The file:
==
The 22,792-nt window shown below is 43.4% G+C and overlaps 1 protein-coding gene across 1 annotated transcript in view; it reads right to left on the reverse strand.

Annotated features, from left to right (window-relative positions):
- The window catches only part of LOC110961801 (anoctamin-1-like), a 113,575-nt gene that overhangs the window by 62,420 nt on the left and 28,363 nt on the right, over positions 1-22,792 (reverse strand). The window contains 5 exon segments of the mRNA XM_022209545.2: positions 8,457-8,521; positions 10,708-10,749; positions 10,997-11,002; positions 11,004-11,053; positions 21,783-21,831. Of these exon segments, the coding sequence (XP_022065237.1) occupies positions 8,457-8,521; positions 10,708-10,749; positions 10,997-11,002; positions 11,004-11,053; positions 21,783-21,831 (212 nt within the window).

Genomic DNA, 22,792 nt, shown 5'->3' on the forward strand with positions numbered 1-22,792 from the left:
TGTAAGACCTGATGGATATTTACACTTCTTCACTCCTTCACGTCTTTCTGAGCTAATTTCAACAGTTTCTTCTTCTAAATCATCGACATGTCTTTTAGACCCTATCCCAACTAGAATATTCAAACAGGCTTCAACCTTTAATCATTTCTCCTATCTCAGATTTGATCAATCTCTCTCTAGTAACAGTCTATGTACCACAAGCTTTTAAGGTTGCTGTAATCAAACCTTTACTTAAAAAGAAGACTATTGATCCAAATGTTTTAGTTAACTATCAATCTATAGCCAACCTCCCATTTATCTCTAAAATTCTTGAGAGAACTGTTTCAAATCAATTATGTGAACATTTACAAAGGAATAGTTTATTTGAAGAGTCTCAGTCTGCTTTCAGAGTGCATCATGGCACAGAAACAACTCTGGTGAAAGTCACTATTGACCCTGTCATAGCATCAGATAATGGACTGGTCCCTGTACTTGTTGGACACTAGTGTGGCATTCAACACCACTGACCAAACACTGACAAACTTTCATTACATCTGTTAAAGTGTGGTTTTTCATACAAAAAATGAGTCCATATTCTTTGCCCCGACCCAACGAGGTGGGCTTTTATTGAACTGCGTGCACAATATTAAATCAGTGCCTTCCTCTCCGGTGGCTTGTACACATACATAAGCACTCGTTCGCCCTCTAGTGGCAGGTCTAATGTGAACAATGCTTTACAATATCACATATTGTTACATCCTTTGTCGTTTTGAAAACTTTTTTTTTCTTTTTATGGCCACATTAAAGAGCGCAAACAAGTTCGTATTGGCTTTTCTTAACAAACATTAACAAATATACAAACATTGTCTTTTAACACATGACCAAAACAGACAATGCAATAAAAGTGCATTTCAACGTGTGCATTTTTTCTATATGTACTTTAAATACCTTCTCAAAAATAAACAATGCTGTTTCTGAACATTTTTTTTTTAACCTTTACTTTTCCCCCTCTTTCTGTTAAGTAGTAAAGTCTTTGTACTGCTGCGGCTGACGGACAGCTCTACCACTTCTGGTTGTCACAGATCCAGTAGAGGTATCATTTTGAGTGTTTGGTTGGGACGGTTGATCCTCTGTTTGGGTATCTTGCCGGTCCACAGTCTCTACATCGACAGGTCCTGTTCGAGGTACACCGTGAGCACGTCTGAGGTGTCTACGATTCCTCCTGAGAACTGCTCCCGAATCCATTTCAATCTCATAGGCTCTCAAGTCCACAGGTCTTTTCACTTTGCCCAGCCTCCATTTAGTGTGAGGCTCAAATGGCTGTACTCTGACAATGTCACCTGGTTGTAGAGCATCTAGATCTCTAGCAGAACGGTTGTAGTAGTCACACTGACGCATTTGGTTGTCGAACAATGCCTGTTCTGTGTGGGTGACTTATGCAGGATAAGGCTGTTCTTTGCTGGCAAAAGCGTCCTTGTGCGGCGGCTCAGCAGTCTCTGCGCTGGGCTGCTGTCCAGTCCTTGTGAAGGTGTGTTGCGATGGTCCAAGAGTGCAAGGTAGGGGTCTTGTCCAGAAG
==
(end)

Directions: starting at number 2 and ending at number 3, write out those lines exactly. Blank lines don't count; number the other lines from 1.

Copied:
Annotated features, from left to right (window-relative positions):
- The window catches only part of LOC110961801 (anoctamin-1-like), a 113,575-nt gene that overhangs the window by 62,420 nt on the left and 28,363 nt on the right, over positions 1-22,792 (reverse strand). The window contains 5 exon segments of the mRNA XM_022209545.2: positions 8,457-8,521; positions 10,708-10,749; positions 10,997-11,002; positions 11,004-11,053; positions 21,783-21,831. Of these exon segments, the coding sequence (XP_022065237.1) occupies positions 8,457-8,521; positions 10,708-10,749; positions 10,997-11,002; positions 11,004-11,053; positions 21,783-21,831 (212 nt within the window).